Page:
Searchers found five vests and four different sizes of boots at the mountain’s base. They also found bone fragments and – a “miracle,” Norma said – Blanton’s identification card.

“It was in pretty good shape so they didn’t know if it had been there that whole time or if someone had it and then knew about the search effort and returned it to the spot,” she said.

“After 44 years to be even getting him back, I can’t even describe it,” Norma said.

And as for that spot so far away where Finley spent his last moments?

“Bill – Finley – would always say in his letters how beautiful it was,” Norma said. “That’s what I hold onto.”

Shannon Wann Plaster knows all about the search for a missing loved one.

She, like Norma and Karen, experienced a loss during the Vietnam War – when she was 9 years old, her father left to serve and he never returned. Like the Blanton family, it wasn’t just that her father was killed in action, she said.

“It’s the not knowing, the fact that we didn’t know where he was – that was the most difficult part of it,” Shannon said.

The search for her father, Chief Warrant Officer Donald Wann, would become a defining part of Shannon’s life. Convinced he could be found, Shannon never gave up until he actually was –39 years after he was last seen.

Donald Wann volunteered to serve long before war came to a far-away place called Vietnam and a soldier who signed up for two tours of duty once war broke out. He was awarded 152 air medals, two Purple Hearts, the Bronze Star, a Good Conduct Award and the Vietnam Medal.

Wann was nearing the end of his second tour when on June 1, 1971, he and 1st Lt. Paul Magers were flying an AH1G Cobra gunship helicopter on a two-copter mission to pick up a ranger team stranded near Dong Tri, South Vietnam. After the first team picked up the rangers, Wann and Magers flew closer to destroy some ammunition and mines left on the site. As the helicopter neared the site, it was hit by rounds from anti-aircraft artillery, spun out and crashed on a steep hill, before exploding. Because the area was under heavy fire, rescue or recovery attempts were impossible.

Wann’s final flight was the day after his 34th birthday and five days before he was set to come home on leave.

That was the official story of her father’s disappearance and it was all Shannon, her mother, Ruth, and her sister, Michelle, had as they struggled to understand how their lives had changed so radically.

“It was strange for a kid to have your dad go away and never go back, and then there was the aftermath,” Shannon said. “We lost our house and in a way, we lost our way. It took a long time to try to accept how our lives changed.”

Wann was declared dead in 1973, but that didn’t clear up the “lingering doubts” in his daughter’s mind. With the documents concerning her father’s activities in Vietnam still classified, answers were hard to come by.

“We didn’t know where he was, we didn’t know a lot of things about him,” she said. “As a teenager, of course, I had a lot of anger and confusion. I always had these dreams that my dad would come back, and I wouldn’t believe people who said that he was dead. I had no closure.”

During those years, Wann said she had no idea that a single decision would change not only the course of her own life, but also set the stage for her father’s final journey.

“I was searching and I finally decided I was going to do something to try to get some answers,” she said.

That something was to write a letter to the Pentagon. In 1990, after reading about other Oklahoma soldiers missing in action, she sent an appeal for information. Twenty years after writing that letter, she finally got the news she had dreamed of for so long – her father had been found.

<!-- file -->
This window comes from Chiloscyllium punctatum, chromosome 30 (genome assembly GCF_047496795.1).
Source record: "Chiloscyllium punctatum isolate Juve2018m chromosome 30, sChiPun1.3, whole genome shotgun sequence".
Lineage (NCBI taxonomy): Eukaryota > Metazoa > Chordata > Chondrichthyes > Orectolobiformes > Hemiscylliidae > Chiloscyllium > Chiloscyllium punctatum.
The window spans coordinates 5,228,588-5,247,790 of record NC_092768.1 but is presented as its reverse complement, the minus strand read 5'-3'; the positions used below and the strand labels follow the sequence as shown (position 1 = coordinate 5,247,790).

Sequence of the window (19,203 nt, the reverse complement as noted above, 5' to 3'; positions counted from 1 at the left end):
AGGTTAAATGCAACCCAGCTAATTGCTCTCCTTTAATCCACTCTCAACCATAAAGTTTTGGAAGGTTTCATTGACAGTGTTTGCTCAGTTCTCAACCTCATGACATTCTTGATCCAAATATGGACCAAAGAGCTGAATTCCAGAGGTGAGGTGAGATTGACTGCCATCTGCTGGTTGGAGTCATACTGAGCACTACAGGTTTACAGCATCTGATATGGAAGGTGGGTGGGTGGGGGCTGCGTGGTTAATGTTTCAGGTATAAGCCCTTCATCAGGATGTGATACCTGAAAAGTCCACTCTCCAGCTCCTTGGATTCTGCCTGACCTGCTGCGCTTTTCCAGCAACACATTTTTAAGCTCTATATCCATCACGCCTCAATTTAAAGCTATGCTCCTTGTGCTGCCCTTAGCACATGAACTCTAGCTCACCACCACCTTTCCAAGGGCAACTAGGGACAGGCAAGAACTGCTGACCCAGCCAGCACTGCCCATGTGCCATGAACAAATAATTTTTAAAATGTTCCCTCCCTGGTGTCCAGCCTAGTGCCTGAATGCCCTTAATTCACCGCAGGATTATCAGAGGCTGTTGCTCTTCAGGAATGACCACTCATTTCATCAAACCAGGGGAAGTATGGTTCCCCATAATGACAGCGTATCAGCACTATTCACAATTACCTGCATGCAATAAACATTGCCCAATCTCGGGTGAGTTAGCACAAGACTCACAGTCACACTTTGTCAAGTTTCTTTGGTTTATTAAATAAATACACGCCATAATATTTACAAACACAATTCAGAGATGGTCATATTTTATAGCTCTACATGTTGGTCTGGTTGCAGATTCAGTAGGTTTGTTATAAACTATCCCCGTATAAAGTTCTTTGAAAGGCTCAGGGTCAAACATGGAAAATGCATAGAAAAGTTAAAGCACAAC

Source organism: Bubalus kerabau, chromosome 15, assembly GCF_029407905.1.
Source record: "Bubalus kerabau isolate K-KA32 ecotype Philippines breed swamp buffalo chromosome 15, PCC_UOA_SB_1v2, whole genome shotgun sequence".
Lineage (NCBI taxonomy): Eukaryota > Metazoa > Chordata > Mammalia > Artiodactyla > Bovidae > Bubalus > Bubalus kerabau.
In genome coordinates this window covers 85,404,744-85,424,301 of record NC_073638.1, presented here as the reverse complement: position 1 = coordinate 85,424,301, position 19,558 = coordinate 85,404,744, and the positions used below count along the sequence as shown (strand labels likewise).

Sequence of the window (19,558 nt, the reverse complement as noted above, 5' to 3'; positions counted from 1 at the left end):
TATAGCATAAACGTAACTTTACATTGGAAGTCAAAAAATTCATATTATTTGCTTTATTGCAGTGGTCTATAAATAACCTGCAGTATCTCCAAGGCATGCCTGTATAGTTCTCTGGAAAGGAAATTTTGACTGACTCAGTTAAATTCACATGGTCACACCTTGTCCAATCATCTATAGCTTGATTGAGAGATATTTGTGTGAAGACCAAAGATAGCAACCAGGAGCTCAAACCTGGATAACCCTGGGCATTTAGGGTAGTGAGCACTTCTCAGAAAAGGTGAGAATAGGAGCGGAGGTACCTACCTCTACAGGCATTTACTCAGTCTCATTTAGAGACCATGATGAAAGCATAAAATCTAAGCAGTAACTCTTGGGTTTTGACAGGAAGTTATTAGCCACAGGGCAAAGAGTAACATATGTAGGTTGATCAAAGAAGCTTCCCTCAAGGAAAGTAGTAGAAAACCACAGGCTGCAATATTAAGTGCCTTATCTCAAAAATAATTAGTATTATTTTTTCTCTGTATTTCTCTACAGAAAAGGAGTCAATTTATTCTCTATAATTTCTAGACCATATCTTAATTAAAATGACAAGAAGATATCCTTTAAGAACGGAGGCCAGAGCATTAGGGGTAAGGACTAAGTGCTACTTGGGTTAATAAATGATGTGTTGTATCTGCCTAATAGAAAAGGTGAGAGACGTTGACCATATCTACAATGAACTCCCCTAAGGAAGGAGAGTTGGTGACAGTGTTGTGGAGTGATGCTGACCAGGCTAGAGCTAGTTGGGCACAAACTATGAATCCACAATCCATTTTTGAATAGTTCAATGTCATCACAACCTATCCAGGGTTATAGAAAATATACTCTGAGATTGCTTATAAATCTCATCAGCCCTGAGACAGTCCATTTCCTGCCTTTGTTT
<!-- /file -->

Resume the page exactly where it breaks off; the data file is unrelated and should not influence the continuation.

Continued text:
Oddly, the trail leading to Donald Wann’s helicopter wreckage veered into the past, Wann said. Investigators first believed they had found the crash site in 1993. Located on a steep mountain in dense jungle terrain, crews began what would be the first of several excavations. Initial finds – an empty wallet, helicopter parts, a seat belt and boot parts – were encouraging, but the items could not be positively linked to Wann or Magers.

Throughout the excavations, the interviews and the endless paperwork, Wann – now living in Yukon – said she never lost faith her father would be found, although frustration was a constant part of the process. That’s when fate stepped in, Wann said. Two witnesses came forward with information, men who said they had seen the downed helicopter and the two victims after the crash. One of those men claimed to have buried one of the Americans.

“He gave them information, as did the other man, and it started to become clear this man believed he buried my dad,” Wann said. “In the end, he was right about that.”

Eventually, the most important clues were found – teeth and a bone fragment. Although it didn’t seem like much, it was enough to finally determine it was the Wann/Magers crash site. DNA and dental records determined the teeth belonged to Wann, while Magers’ family also finally learned, for certain, his fate.

In 2010, Donald Wann finally came home. Buried in a military funeral attended by hundreds of people, it didn’t erase the pain of all those years of loss, but it gave Shannon a chance to say goodbye and to reflect on the journey that led both of them to that place.

“Throughout this process, I have learned so much about my father and the man he was – even just recently, I’ve learned so much,” she said. “I want to make sure people know who he was and what a great person he was, and I want other families to never go through this alone.

“I will never stop missing my dad and grieving for what we missed, but I know one thing – he was doing what he believed in and what he loved, and that makes me very proud,” Wann said.